Spain says political opening in Cuba is 'inevitable'
Published: 23 Aug 2015 12:30 GMT+02:00
Political opening in Cuba is "inevitable" although the pace of reform in
the Communist island nation is uncertain, Spain's foreign minister said
in an interview published on Sunday.
"That the economic opening will translate into a political opening is
inevitable," Foreign Minister Jose Manuel Garcia-Margallo told the
conservative daily newspaper ABC.
"Another thing is the speed at which this will take place, and this is
something that depends fundamentally on the regime," he added.
Cuba approved a foreign investment law a year ago, dangling steep tax
cuts and investment security in the hope of luring badly needed capital.
Business interest in Cuba has boomed since December, when the United
States and Cuba announced a historic rapprochement, ending five decades
of enmity between the Cold War foes.
"There will be more information, more people will go to Cuba, more
tourists. And they will go out more, they will travel. As a result, they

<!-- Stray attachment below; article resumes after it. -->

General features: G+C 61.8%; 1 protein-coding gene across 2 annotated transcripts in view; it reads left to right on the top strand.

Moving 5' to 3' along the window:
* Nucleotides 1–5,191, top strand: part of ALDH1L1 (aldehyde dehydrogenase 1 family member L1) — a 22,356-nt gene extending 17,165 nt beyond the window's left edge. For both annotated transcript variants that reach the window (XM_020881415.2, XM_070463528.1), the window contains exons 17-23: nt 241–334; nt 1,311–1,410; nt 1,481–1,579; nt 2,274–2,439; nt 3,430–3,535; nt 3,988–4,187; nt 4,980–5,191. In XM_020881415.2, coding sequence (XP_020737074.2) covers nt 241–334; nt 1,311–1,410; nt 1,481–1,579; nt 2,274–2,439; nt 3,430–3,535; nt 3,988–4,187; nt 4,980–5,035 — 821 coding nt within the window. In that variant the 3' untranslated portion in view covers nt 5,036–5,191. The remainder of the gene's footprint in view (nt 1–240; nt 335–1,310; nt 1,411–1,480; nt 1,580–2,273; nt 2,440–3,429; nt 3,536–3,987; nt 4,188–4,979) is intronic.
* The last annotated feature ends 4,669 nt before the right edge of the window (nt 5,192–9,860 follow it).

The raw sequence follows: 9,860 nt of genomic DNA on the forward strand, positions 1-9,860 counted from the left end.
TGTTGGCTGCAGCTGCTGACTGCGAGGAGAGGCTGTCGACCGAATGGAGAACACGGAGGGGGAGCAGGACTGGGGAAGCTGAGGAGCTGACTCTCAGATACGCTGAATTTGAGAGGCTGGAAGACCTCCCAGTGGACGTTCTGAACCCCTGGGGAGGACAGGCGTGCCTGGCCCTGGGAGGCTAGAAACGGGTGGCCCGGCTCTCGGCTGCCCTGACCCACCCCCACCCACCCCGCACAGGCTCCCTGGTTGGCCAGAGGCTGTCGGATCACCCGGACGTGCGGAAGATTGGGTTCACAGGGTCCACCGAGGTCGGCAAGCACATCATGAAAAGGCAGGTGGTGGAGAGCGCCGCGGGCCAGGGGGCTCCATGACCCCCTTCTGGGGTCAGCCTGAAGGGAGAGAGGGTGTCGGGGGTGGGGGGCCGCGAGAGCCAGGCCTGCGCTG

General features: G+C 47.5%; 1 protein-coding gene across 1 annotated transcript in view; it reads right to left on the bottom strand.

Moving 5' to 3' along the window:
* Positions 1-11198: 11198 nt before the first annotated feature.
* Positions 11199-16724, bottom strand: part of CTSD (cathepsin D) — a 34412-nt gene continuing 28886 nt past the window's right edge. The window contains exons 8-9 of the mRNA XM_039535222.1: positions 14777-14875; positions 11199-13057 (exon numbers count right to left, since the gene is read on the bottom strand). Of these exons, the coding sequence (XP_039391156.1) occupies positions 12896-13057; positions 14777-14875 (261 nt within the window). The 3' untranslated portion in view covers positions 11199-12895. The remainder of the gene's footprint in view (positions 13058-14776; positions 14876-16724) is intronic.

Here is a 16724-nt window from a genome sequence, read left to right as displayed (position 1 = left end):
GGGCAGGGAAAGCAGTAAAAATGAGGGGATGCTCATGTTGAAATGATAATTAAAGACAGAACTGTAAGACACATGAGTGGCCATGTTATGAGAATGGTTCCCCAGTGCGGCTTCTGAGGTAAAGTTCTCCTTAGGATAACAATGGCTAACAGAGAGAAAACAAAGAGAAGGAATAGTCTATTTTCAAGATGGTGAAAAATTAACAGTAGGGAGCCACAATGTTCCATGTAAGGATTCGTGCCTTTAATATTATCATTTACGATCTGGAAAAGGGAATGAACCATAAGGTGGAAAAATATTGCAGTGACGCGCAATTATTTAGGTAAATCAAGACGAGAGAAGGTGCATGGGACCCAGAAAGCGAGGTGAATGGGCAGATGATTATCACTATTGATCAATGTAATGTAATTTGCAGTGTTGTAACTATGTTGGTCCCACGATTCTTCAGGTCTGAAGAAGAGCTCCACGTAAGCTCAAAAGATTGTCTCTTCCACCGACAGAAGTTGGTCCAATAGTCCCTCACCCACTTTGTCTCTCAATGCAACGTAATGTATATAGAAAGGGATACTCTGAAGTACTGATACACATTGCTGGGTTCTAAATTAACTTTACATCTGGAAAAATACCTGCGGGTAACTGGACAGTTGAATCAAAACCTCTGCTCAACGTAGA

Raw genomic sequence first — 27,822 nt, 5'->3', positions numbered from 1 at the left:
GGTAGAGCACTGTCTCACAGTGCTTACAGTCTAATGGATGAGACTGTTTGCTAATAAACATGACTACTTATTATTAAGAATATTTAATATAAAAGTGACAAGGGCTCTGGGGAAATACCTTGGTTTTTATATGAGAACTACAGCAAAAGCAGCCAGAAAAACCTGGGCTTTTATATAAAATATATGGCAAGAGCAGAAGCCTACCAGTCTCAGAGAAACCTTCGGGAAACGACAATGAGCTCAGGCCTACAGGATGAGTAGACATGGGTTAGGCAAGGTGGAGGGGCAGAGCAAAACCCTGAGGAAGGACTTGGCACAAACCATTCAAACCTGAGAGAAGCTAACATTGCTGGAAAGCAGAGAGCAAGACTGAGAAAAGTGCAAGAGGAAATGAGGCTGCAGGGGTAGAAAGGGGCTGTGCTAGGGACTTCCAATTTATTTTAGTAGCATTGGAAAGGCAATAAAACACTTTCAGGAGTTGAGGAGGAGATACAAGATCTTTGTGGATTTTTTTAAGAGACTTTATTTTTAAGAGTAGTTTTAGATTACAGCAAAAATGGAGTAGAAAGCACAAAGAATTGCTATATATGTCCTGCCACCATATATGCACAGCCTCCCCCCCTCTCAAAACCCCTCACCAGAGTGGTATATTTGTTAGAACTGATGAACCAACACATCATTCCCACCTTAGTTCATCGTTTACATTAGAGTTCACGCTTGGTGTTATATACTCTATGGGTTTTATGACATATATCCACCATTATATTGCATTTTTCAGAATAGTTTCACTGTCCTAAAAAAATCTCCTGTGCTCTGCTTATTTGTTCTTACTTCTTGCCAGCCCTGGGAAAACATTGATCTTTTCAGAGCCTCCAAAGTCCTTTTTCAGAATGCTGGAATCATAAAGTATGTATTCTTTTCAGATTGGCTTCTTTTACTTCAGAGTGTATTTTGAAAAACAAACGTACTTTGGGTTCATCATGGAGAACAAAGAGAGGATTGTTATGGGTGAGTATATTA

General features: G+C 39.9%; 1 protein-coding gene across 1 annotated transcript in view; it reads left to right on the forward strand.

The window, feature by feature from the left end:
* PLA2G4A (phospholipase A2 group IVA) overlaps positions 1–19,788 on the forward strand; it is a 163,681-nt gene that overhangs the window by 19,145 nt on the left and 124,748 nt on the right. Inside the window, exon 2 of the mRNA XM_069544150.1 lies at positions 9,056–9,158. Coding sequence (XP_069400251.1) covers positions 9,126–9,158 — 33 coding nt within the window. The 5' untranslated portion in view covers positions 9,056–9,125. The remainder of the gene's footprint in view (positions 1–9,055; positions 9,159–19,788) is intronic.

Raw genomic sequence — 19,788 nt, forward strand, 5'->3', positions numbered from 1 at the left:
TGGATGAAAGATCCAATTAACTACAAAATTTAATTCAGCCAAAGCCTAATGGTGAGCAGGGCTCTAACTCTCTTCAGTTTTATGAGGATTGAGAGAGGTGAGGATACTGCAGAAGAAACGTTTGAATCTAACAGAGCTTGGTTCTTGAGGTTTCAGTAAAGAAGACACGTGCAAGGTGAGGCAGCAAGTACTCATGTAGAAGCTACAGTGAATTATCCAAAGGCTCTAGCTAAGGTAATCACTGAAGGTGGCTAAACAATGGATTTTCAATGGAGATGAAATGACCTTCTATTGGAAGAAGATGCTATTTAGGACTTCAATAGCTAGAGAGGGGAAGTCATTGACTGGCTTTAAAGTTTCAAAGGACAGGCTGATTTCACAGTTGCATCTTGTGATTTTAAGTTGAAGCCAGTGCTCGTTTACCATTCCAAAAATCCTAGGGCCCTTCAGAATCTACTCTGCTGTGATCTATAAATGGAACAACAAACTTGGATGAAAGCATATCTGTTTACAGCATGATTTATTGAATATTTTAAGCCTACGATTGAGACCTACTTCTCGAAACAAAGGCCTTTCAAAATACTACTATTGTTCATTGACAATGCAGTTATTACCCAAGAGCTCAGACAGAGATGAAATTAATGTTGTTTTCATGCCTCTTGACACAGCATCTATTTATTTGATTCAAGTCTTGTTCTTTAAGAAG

will get to know other realities and that will favour a political
opening," the minister said.
The number of Cubans travelling abroad surged by 23.7 percent last year
to 355,000, according to official statistics published earlier this month.
Cuba eased travel restrictions in 2013, allowing Cubans to legally visit
other countries, after being strictly controlled following the Cuban
Garcia-Margallo said there needs to be "national reconciliation,
fundamentally in Cuba and also with Cubans in the diaspora" as well as
an amnesty for dissidents.
"And then there should be democratic elections where everyone is
accommodated," he added.
Four centuries of Spanish colonial rule ended in Cuba in 1898 with the
Spanish-American War, although Spaniards continued to predominate among
the island's wealthy landowners until the 1959 revolution.
Spain is Cuba's third-largest trading partner and its largest European
investor, according to Spain's foreign ministry.
Source: Spain says political opening in Cuba is 'inevitable' - The Local